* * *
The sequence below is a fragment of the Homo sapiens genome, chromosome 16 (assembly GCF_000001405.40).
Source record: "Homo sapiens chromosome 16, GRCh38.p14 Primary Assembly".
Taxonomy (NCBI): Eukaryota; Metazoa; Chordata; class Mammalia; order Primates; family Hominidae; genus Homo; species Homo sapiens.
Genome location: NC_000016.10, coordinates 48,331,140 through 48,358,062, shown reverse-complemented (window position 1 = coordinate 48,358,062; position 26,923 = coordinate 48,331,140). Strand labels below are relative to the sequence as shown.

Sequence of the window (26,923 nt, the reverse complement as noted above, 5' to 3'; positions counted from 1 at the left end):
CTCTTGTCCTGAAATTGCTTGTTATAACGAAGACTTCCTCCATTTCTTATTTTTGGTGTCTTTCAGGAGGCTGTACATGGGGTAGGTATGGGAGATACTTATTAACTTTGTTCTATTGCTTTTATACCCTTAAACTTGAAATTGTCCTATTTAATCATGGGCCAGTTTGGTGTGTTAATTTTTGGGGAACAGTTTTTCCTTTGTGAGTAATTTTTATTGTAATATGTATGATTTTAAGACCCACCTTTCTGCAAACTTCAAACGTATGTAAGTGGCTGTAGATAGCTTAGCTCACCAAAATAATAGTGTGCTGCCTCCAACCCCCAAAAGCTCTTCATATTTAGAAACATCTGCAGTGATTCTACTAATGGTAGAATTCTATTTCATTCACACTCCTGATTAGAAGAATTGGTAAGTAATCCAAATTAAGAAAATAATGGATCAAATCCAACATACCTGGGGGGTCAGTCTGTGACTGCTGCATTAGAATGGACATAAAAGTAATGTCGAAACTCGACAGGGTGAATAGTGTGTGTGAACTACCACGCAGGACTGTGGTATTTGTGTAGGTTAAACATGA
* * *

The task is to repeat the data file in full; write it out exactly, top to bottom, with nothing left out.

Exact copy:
The sequence below is a fragment of the Homo sapiens genome, chromosome 16 (assembly GCF_000001405.40).
Source record: "Homo sapiens chromosome 16, GRCh38.p14 Primary Assembly".
Taxonomy (NCBI): Eukaryota; Metazoa; Chordata; class Mammalia; order Primates; family Hominidae; genus Homo; species Homo sapiens.
Genome location: NC_000016.10, coordinates 48,331,140 through 48,358,062, shown reverse-complemented (window position 1 = coordinate 48,358,062; position 26,923 = coordinate 48,331,140). Strand labels below are relative to the sequence as shown.

Sequence of the window (26,923 nt, the reverse complement as noted above, 5' to 3'; positions counted from 1 at the left end):
CTCTTGTCCTGAAATTGCTTGTTATAACGAAGACTTCCTCCATTTCTTATTTTTGGTGTCTTTCAGGAGGCTGTACATGGGGTAGGTATGGGAGATACTTATTAACTTTGTTCTATTGCTTTTATACCCTTAAACTTGAAATTGTCCTATTTAATCATGGGCCAGTTTGGTGTGTTAATTTTTGGGGAACAGTTTTTCCTTTGTGAGTAATTTTTATTGTAATATGTATGATTTTAAGACCCACCTTTCTGCAAACTTCAAACGTATGTAAGTGGCTGTAGATAGCTTAGCTCACCAAAATAATAGTGTGCTGCCTCCAACCCCCAAAAGCTCTTCATATTTAGAAACATCTGCAGTGATTCTACTAATGGTAGAATTCTATTTCATTCACACTCCTGATTAGAAGAATTGGTAAGTAATCCAAATTAAGAAAATAATGGATCAAATCCAACATACCTGGGGGGTCAGTCTGTGACTGCTGCATTAGAATGGACATAAAAGTAATGTCGAAACTCGACAGGGTGAATAGTGTGTGTGAACTACCACGCAGGACTGTGGTATTTGTGTAGGTTAAACATGA